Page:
alex ding in the post linked to above describes this concern well along with – the nebulousness of the term, what is the ‘object’ of reflection, the reliance on the self.

        the paper (linked above) reviewing effectiveness of reflective practice includes other concerns – the problem of forgetting, the biases in human thinking, developmental aspects of teaching being ignored.

        ta
        mura

  3. Pingback: weekly ELT round up 01/03/2013 - ELTSquared.co.uk
  4. Tyson Seburn

    ***Are there any quotes related to reflective practice that you have found particularly helpful/memorable/insightful?
    I never have figured out where I got this quote from, but I live by it: “Knowledge is a social construct, never absolute; it must be continually questioned and challenged if it is to continue to be valid.” On the surface, it may not see so reflective practice in nature, but it continually encourages me to look at what I think I know, what I think I’ve figured out and trust about teaching, what I have determined are solid activities, and reevaluate whether they are still so awesome or now crap.

    ***What has motivated you to get involved in reflective practice?/What has prevented you from getting involved?
    Blogging has been a tremendous ally in reflection. Everyone knows it in principle, but there’s something about putting your ideas into writing that help clarify what you really think and what does or does not make sense. Like most though, my only barrier is time–getting caught up in daily tasks.

    ***Any “must reads” related to reflective practice?
    I haven’t read it all, but Tom Farrell’s Teaching practice; a reflective approach is very solid. http://www.reflectiveinquiry.ca/

    ***What do you wish you knew about reflective practice when you first started teaching?
    I wish I realised how powerful reflection is in growing and not falling into a repetitive rut. I also wish I knew that there were others who valued reflection.

    ***What does the word “reflection” mean to you?
    For me, it means looking at the reality of what I do, how I teach, how I prepare, how I feel about my students and their progress (or lackthereof), how other teachers do what they do and think what they think, in order to bring change to my practice or reconfirm that who I am as a teacher is good for another little while.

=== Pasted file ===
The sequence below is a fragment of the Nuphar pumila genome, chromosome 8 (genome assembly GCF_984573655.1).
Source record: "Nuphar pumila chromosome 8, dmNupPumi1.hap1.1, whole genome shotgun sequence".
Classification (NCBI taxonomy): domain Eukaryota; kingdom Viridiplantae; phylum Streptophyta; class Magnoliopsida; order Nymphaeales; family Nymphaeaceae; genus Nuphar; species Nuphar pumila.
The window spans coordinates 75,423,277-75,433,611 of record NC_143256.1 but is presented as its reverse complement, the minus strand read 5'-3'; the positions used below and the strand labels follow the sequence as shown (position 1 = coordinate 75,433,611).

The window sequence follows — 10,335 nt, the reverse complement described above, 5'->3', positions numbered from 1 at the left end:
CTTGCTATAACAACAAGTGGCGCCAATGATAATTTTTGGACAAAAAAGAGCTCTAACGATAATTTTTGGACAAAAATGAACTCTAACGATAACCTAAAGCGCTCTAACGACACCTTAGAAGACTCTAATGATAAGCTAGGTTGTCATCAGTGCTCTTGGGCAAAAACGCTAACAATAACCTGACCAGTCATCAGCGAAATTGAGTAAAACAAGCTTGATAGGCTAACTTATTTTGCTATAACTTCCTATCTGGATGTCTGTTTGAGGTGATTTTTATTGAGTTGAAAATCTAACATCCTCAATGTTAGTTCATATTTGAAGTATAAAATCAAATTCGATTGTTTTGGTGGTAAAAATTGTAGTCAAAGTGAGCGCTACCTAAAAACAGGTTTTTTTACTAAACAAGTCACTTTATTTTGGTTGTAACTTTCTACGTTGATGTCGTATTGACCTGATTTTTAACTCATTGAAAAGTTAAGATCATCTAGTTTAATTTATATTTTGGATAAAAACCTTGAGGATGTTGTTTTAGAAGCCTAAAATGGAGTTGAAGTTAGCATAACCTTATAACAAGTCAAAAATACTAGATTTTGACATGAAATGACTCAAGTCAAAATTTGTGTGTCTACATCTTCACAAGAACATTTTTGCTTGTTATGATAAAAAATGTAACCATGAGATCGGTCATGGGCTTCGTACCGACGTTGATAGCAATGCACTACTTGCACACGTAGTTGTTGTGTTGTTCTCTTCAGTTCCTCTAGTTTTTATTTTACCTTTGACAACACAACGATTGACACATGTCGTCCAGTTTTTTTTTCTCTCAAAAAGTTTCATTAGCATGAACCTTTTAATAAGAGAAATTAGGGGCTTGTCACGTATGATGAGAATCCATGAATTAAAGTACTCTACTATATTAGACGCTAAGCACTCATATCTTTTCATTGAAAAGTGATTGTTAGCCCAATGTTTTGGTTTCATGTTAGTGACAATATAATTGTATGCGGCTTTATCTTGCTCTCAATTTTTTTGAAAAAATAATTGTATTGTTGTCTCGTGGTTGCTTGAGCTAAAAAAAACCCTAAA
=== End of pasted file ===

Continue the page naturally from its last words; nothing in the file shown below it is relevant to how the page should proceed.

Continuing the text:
• mikecorea

      (A very belated) Thanks very much for taking the time to answer the questions, Tyson. I really appreciate it. Thanks also for sharing the link to Dr. Farrell’s site. His work and help has been very inspirational.

      I especially like your thoughts about change or reconfirm because I think people often think of RP as simply weeding out the problem areas.

      Thanks again and thanks for the mention of blogging as well!

      Cheers,
      Mike

  5. swisssirja

    Hi, Mike
    I have been thinking about what is happening in my classroom all the time (way too much at times!) but it is only two months ago that I stuck a label to this – reflective practice. Why? Because two months ago I started following twitter and blogging actively and these two words were impossible to dismiss. And just like with writing about anything really, getting our thoughts into words makes them clearer and gives a healthy distance to overwhelming emotions.
    The moment I started thinking of my endless after lesson thoughts as reflective practice I could somehow get rid of the TOO emotional side, I could stop blaming myself for everything and taking negative moments too much into heart. What happened instead was something incredibly fruitful, positive and confident. I took a more “scientific” approach, the rants at the end of the lesson became part of my own development and progress. This positive feeling started to influence my lessons as well … and I guess I don’t exaggerate if I say that reflective practice has already given me an incredible confidence boost in the classroom.

    So as a kind of newbie to reflective practice I would simply say it is a powerful tool that helps teachers grow but also protect them from their own too emotional attacks

    Sunny greetings from the Alps,
    a new reflective practice addict

    • mikecorea

      Thank you very much for the sunny greeting and helpful sharing!
      When I first read this post my plan was to use your quote in my presentation (and ask someone to read it aloud—with your permission of course). Instead I got a bit sidetracked and took other routes with the talk. Looking back, I wish I had followed my first instinct!

      I’d also like to apologize for the delay in responding!
      With the start of the term and everything it was hard for me to respond thoughtfully to such thoughtful comments. Now, armed with coffee and a lovely spring day I am finally able to find the mental space to respond.
      (And remove the daily feelings of guilt associated with not responding yet!)

      So, on to the response….